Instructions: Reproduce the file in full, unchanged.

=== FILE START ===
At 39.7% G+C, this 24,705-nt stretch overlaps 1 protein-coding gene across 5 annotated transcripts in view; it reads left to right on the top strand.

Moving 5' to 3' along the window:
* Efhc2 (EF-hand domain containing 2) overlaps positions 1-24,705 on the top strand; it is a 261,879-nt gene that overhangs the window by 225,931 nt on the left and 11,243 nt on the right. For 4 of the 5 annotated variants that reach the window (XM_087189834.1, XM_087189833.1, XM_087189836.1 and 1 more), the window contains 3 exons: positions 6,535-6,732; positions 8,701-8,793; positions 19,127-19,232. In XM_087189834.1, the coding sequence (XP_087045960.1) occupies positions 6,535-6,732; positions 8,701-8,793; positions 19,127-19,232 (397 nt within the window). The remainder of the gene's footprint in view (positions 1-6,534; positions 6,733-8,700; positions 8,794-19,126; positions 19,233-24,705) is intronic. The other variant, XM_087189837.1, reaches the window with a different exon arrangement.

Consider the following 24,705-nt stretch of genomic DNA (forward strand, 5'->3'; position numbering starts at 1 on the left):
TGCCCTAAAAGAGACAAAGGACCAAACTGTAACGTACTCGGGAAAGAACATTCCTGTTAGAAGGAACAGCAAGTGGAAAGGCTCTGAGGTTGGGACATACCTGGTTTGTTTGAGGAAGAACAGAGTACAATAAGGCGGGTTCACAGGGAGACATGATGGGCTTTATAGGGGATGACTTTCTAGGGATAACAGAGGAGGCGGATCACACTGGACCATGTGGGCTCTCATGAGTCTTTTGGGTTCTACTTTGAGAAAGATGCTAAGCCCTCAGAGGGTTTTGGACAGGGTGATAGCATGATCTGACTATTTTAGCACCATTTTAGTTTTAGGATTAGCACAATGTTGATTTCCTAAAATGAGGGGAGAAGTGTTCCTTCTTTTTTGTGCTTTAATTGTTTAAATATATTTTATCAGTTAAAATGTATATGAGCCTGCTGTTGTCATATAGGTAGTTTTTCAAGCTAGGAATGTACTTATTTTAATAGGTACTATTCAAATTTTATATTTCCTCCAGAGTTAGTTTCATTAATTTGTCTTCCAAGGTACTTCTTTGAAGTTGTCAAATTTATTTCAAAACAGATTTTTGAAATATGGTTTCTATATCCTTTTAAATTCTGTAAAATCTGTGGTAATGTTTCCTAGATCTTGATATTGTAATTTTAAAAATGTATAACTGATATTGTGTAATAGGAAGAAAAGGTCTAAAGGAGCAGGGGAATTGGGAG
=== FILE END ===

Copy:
At 39.7% G+C, this 24,705-nt stretch overlaps 1 protein-coding gene across 5 annotated transcripts in view; it reads left to right on the top strand.

Moving 5' to 3' along the window:
* Efhc2 (EF-hand domain containing 2) overlaps positions 1-24,705 on the top strand; it is a 261,879-nt gene that overhangs the window by 225,931 nt on the left and 11,243 nt on the right. For 4 of the 5 annotated variants that reach the window (XM_087189834.1, XM_087189833.1, XM_087189836.1 and 1 more), the window contains 3 exons: positions 6,535-6,732; positions 8,701-8,793; positions 19,127-19,232. In XM_087189834.1, the coding sequence (XP_087045960.1) occupies positions 6,535-6,732; positions 8,701-8,793; positions 19,127-19,232 (397 nt within the window). The remainder of the gene's footprint in view (positions 1-6,534; positions 6,733-8,700; positions 8,794-19,126; positions 19,233-24,705) is intronic. The other variant, XM_087189837.1, reaches the window with a different exon arrangement.

Consider the following 24,705-nt stretch of genomic DNA (forward strand, 5'->3'; position numbering starts at 1 on the left):
TGCCCTAAAAGAGACAAAGGACCAAACTGTAACGTACTCGGGAAAGAACATTCCTGTTAGAAGGAACAGCAAGTGGAAAGGCTCTGAGGTTGGGACATACCTGGTTTGTTTGAGGAAGAACAGAGTACAATAAGGCGGGTTCACAGGGAGACATGATGGGCTTTATAGGGGATGACTTTCTAGGGATAACAGAGGAGGCGGATCACACTGGACCATGTGGGCTCTCATGAGTCTTTTGGGTTCTACTTTGAGAAAGATGCTAAGCCCTCAGAGGGTTTTGGACAGGGTGATAGCATGATCTGACTATTTTAGCACCATTTTAGTTTTAGGATTAGCACAATGTTGATTTCCTAAAATGAGGGGAGAAGTGTTCCTTCTTTTTTGTGCTTTAATTGTTTAAATATATTTTATCAGTTAAAATGTATATGAGCCTGCTGTTGTCATATAGGTAGTTTTTCAAGCTAGGAATGTACTTATTTTAATAGGTACTATTCAAATTTTATATTTCCTCCAGAGTTAGTTTCATTAATTTGTCTTCCAAGGTACTTCTTTGAAGTTGTCAAATTTATTTCAAAACAGATTTTTGAAATATGGTTTCTATATCCTTTTAAATTCTGTAAAATCTGTGGTAATGTTTCCTAGATCTTGATATTGTAATTTTAAAAATGTATAACTGATATTGTGTAATAGGAAGAAAAGGTCTAAAGGAGCAGGGGAATTGGGAG